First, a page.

This case also involves analysis of the Fourth Amendment of the United States Constitution. Our review is unlimited. State v. Saleem, 267 Kan. 100, 107, 977 P.2d 921 (1999).
The trial court relied on Gordon in ruling that the blood sample evidence was not admissible because Murry was not under arrest at the time. Gordon was rendered moot after the legislature amended K.S.A. 8-1001 in 1985. Prior to Gordon, K.S.A. 8-1001 (Weeks 1975) read in pertinent part:
"Any person who operates a motor vehicle upon a public highway in this state shall be deemed to have given consent to submit to a chemical test of breath, blood, urine, or saliva for the purpose of determining the alcoholic content of his or her blood whenever he or she shall be arrested or otherwise taken into custody for any offense involving operating a motor vehicle under the influence of intoxicating liquor in violation of a state statute or a city ordinance and the arresting officer has reasonable grounds to believe that prior to arrest the person was driving under the influence of intoxicating liquor." (Emphasis added.)
In 1976, in Gordon, this court held that evidence of a blood alcohol test was inadmissible where the defendant was not under arrest or in custody at the time the blood test was administered. In 1985, the legislature amended K.S.A. 8-1001 and eliminated the "arrest" requirement. The current version of the statute, K.S.A. 2000 Supp. 8-1001, reads in pertinent part:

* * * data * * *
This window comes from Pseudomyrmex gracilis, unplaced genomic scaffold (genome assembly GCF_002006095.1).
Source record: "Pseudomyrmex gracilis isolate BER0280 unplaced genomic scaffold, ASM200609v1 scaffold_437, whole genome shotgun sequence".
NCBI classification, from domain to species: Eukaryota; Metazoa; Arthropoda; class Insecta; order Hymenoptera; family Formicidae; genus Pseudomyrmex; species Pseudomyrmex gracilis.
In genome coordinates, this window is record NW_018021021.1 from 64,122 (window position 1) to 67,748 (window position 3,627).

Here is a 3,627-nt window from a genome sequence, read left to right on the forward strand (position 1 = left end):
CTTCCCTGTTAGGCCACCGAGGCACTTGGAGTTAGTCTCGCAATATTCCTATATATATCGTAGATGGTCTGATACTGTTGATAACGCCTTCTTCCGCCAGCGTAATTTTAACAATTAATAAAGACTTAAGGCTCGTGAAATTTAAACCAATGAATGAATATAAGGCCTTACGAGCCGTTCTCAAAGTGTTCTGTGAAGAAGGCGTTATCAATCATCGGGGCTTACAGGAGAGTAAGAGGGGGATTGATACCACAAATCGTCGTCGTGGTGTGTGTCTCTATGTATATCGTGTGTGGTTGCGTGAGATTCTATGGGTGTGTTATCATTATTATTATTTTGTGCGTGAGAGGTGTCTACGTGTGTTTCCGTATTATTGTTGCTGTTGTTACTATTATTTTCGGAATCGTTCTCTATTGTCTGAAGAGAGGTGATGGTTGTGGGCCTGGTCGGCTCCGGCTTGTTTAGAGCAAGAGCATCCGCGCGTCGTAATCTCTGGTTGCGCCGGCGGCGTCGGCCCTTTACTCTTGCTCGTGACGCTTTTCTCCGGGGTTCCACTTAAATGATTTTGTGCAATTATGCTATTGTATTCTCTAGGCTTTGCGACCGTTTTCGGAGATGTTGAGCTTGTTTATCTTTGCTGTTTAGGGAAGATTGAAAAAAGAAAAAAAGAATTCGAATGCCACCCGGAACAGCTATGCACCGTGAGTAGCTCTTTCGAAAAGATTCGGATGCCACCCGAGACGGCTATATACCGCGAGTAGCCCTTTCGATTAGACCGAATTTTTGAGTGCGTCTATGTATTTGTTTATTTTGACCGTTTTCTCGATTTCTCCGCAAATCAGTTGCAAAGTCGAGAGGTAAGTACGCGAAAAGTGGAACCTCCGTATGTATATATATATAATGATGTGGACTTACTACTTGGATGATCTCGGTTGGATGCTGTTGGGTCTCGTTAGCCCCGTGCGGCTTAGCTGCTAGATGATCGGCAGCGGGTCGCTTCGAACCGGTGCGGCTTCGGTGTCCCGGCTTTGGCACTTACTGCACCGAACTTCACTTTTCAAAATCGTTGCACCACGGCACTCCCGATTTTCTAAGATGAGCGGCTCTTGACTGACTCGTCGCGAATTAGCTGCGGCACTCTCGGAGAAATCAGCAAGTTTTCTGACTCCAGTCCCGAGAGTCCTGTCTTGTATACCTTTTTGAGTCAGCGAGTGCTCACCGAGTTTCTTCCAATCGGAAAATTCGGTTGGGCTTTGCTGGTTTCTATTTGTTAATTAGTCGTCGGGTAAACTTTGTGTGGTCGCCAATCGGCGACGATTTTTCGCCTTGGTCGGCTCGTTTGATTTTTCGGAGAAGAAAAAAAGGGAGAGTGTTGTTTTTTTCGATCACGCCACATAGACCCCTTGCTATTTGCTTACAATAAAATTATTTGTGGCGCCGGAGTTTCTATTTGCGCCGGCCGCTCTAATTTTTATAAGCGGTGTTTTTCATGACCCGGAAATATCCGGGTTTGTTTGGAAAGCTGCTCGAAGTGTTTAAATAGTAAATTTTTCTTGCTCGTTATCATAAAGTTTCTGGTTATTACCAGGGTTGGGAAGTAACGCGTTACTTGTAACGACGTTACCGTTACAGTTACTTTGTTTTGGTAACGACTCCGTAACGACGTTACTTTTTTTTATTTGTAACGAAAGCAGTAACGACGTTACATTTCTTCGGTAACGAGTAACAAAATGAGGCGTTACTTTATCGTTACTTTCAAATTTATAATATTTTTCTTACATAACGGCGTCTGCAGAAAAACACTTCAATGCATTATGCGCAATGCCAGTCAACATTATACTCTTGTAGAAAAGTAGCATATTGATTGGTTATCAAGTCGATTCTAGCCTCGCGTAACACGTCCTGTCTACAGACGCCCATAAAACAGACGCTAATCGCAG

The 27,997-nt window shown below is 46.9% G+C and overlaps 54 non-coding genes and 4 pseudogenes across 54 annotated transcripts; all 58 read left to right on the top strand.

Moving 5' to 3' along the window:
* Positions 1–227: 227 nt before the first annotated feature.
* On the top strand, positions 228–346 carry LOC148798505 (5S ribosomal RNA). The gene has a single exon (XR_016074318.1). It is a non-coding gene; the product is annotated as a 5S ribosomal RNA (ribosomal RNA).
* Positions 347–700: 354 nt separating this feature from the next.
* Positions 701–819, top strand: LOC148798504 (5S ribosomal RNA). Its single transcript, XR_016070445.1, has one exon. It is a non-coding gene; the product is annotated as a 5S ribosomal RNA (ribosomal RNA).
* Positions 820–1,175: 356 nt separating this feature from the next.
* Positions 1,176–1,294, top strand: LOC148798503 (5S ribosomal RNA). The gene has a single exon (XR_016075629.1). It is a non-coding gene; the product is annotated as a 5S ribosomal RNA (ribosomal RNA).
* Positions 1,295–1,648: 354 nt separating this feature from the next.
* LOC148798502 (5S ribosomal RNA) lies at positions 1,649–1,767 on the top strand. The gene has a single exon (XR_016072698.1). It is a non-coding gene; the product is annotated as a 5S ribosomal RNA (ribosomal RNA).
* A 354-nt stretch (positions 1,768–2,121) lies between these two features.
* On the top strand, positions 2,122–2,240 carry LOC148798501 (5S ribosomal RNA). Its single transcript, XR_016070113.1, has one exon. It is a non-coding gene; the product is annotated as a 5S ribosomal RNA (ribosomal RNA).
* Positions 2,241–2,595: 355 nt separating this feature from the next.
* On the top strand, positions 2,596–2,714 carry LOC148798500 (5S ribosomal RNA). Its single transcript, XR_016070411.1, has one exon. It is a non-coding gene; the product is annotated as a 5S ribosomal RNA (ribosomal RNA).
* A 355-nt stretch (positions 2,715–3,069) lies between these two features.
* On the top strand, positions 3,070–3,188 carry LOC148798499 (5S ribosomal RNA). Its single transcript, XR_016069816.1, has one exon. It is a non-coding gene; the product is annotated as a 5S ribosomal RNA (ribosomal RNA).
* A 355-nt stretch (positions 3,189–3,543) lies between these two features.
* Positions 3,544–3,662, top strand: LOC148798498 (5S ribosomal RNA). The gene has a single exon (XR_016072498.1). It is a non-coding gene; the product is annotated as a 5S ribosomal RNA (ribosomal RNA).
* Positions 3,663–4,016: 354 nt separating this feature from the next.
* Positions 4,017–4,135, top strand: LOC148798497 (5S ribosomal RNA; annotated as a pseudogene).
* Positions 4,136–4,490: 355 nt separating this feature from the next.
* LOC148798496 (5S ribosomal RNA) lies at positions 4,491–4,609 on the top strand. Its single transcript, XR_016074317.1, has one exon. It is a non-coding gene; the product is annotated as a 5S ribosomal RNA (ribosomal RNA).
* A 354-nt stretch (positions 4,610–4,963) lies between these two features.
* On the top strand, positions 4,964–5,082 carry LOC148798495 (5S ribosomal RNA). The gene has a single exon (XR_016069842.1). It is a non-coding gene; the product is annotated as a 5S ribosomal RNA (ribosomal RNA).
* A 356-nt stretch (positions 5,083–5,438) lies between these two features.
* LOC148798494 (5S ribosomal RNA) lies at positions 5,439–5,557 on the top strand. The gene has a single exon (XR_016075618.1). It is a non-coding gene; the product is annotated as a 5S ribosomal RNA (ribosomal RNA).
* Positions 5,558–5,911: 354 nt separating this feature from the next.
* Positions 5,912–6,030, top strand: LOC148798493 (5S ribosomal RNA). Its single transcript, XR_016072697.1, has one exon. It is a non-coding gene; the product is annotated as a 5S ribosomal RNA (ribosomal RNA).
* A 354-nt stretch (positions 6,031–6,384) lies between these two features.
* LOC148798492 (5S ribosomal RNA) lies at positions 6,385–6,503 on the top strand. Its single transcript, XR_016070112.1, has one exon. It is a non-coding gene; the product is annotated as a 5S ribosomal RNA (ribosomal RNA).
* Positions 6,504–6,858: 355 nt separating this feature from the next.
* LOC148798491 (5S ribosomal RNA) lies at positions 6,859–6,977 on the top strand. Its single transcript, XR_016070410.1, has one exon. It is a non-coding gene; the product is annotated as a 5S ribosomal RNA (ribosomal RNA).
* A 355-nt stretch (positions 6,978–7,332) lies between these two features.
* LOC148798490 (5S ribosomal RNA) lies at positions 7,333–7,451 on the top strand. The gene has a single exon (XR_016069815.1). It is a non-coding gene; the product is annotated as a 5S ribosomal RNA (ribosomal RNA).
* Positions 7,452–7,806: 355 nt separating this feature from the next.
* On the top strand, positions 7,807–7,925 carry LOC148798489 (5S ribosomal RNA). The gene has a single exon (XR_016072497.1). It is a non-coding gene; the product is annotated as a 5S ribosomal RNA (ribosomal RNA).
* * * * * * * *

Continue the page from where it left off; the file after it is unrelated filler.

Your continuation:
"(a) Any person who operates or attempts to operate a vehicle within this state is deemed to have given consent, subject to the provisions of this act, to submit to one or more tests of the person's blood, breath, urine or other bodily substance to determine the presence of alcohol or drugs. . . . A person who is dead or unconscious shall be deemed not to have withdrawn the person's consent to such test or tests, which shall be administered in the manner provided by this section.
"(b) A law enforcement officer shall request a person to submit to a test or tests deemed consented to under subsection (a) if the officer has reasonable grounds to believe the person was operating or attempting to operate a vehicle while under the influence of alcohol or drugs, or both, or to believe that the person was driving a commercial vehicle . . . while having alcohol or other drugs in such person's system; and one of the following conditions exists: (1) The person has been arrested or otherwise taken into custody for any offense involving operation or attempted operation of a vehicle while under the influence of alcohol or drugs, or both . . . in violation of a state statue or a city ordinance; or (2) the person has been involved in a vehicle accident or collision resulting in property damage, personal injury or death." (Emphasis added.)
Following the legislative changes in 1985, 8-1001 no longer requires an arrest. If the person has been involved in a "vehicle accident or collision resulting in property damage, personal injury or death," an arrest is not required. The trial court erred in interpreting 8-1001 and applying Gordon.
Despite statutory language authorizing the taking of the blood sample, any such bodily invasion must still be constitutionally sound. The Fourth Amendment is implicated when blood samples are drawn from the body.
"The overriding function of the Fourth Amendment is to protect personal privacy and dignity against unwarranted intrusion by the State." The extraction of a blood sample is both a search of the person and a seizure of an effect. The extraction implicates constitutional guarantees against unreasonable searches and seizures under the Fourth and Fourteenth Amendments to the United States Constitution. Schmerber v. California, 384 U.S. 757, 767, 16 L. Ed. 2d 908, 86 S. Ct. 1826 (1966).